In later years got sucked into an overnight canoe trip with some friends who said they “knew a guy” who could join me in my tandem when my boyfriend at the time got called in to work at the last minute. Said “guy” turned out to be a hippie schlemiel who had no clue about canoeing, did not know his right from his left and had brought nothing along for the trip but the jeans and shirt he was wearing, a couple of large books, a bag of apples and a blanket. We were on Red Bank Creek, running high and fast from recent rains and my inept partner (who I had to put in the bow so he could hear my frantic instructions) ran us into the high banks several times, resulting in us getting swamped and his small kit getting yard-saled and waterlogged. He managed to mooch food from us at camp and his pathetic shivering prompted us to take pity on him and contribute some dry clothes. He was devastated that his weed had gotten wet and decided to eat it since it was too soggy to light. I ended up sleeping on the ground in my bag so he could use my ensolite pad with his soggy blanket. Ingesting the marijuana did not enhance his coping skills that night nor the next day. I insisted the second day on switching off with the couple who organized the trip and dumped Nature Boy into a longer tandem with the husband , who ended up kneeling ahead of the stern seat to paddle solo while his passenger slumped in the bow as little more than ballast.

There were some other unfortunate outings involving poor route planning by the organizers and having to accommodate paddlers ill-equipped for the outing until I got way pickier about who I paddle with.

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A “beginner paddle” on the Cheat Canyon? Really???

The scheduled activity was supposed to be a 3 to 4 hour class I-III section of the Youghiogheny (which I have since done in a kayak and agree it would not have been a big deal in a shared raft). We club members were gathered at a WV campground that was about equidistant from the Yough and the Cheat and at some point that morning as people were finishing breakfast and packing up for the shuttle a couple of the more advanced kayakers in the club brought up that there was a dam release on the Cheat and gathered consensus that they should switch.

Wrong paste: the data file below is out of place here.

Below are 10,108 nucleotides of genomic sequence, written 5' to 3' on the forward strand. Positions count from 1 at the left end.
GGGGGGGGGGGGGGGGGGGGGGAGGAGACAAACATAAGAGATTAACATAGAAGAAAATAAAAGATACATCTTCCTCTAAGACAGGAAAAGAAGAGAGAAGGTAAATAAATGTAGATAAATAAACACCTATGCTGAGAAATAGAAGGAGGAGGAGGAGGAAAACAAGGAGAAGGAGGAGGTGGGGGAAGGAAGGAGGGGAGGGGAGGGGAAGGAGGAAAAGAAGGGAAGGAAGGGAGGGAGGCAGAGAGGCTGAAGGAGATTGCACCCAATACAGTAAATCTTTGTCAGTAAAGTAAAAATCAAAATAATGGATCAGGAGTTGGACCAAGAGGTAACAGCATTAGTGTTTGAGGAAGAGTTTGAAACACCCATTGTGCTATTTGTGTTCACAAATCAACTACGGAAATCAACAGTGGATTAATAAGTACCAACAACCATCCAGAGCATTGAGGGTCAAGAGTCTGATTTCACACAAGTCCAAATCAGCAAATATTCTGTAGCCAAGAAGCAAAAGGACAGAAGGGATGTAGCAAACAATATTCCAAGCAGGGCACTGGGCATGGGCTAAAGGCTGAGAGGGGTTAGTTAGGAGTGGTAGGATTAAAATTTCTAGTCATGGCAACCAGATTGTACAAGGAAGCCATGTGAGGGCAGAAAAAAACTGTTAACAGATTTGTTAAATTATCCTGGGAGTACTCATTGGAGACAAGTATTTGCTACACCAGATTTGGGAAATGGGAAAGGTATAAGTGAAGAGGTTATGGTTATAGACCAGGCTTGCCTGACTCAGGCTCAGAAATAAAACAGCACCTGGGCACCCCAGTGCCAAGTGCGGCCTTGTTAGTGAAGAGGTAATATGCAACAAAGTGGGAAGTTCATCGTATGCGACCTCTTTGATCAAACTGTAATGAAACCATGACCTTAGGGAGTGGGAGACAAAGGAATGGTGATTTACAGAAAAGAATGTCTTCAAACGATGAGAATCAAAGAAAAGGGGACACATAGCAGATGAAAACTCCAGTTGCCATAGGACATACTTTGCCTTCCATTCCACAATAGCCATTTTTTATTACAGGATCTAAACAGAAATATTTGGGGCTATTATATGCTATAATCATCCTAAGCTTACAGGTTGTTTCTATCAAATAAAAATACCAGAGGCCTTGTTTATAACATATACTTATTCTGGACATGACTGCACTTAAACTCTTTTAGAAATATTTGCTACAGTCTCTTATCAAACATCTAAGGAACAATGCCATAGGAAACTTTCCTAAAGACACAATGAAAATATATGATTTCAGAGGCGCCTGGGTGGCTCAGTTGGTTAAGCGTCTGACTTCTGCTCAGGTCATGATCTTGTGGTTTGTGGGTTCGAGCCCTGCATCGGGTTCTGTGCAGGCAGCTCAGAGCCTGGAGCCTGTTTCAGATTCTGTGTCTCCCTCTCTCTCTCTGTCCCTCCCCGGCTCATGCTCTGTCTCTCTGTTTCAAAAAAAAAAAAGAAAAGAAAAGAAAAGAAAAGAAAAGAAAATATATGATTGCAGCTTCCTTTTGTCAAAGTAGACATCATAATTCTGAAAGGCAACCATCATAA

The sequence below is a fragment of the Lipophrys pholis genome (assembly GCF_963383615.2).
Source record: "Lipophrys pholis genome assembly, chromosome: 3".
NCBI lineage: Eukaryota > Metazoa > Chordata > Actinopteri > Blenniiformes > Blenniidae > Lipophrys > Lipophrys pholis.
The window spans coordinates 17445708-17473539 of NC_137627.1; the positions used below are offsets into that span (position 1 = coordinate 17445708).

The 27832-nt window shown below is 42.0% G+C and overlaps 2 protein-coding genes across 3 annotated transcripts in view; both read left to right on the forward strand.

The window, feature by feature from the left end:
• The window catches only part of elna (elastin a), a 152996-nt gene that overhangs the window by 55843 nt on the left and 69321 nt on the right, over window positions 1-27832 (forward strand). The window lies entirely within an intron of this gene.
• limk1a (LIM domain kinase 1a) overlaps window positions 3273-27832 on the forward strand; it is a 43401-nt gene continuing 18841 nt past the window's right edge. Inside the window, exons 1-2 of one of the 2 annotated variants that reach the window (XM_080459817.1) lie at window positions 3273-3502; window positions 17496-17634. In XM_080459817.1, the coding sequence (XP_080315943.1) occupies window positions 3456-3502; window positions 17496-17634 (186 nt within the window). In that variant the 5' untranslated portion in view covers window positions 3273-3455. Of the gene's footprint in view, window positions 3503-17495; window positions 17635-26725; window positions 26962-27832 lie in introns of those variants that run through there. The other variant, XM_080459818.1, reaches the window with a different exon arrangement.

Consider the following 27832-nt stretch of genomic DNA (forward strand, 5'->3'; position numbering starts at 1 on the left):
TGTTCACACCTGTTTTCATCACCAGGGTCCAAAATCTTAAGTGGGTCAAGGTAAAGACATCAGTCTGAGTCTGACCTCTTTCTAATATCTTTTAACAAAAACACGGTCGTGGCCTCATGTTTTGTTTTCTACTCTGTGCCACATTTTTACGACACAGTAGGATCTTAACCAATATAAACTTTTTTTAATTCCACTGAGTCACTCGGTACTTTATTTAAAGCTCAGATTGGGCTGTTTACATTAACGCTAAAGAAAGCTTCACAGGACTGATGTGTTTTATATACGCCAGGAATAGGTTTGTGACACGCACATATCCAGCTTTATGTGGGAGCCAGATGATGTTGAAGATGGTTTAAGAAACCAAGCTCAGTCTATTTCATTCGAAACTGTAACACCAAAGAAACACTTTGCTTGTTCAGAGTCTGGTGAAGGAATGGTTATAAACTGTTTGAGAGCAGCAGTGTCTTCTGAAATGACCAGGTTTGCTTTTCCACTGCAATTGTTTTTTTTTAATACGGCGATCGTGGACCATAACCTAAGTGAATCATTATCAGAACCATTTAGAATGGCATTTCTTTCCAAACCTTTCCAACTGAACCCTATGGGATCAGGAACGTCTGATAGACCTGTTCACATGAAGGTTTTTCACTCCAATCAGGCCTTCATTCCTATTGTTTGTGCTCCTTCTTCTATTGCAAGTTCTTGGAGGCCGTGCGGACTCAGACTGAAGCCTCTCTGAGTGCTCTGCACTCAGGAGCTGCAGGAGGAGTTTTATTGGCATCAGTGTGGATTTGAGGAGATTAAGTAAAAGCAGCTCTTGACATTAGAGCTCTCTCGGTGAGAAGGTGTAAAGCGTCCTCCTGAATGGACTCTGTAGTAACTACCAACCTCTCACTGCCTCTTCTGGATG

Apparently nobody thought to survey what the experience level of the group was (about 30 people) and just presumed anyone who knew about the change and was unprepared would bow out. But somehow they missed making sure everyone knew about the new destination.

I happened to end up sitting with a bunch of others in the back of a large windowless van as my shuttle ride or I would likely have noticed that we were not heading north to Pennsylvania. I was still oblivious to the location once we got to the launch site and while I helped inflate the club rafts. I was the only single woman in the group which meant I did not have an automatic partner so they stuck me with a strange older guy who, unbeknownst to me, had a reputation as a bumbling flake (I should have recognized that this was the same guy from whom everyone fled when he would show up at the top-roped rock routes during the club’s annual climbing school.) Nobody wanted to paddle with him either, apparently.

In fact I STILL had no idea what river we were on until we were a few minutes downstream and my buddy and climbing mentor George paddled up to me in his kayak and shouted “Kerry, I didn’t know you did whitewater”. To which I replied “Not yet but I figured this beginner trip on the Yough would be a good start.” To which he replied, “Holy shit, this is the Cheat, not the Yough”. No way to bail by then since we were well into the canyon. George nudged us into an eddy and gave me a 5 minute crash course in whitewater safety and promised to shepherd me through. And he did – when I would surface after being dumped out of the raft in the pools after the rapids I could count on his red kayak being somewhere nearby and I could hang on the bow until we could corral my craft and I could flounder back onto it. And he would explain the line before we entered each rough section. He had done the Canyon countless times and knew every rock and hole.

To be honest, I barely remember any of the trip except the two most terrifying sections, the first becoming tangled in the paddle lines and trapped under the raft during one long set of Class III rapids after being spit out of the boat when we hit a hole the wrong way and the second being that trip over Coliseum (I was the ONLY person in the group in the rafts or kayaks who made it through that one still upright in my boat when the last hydraulic spit me out, for which I earned applause from the folks waiting in the pool below to extract the approaching swimmers.)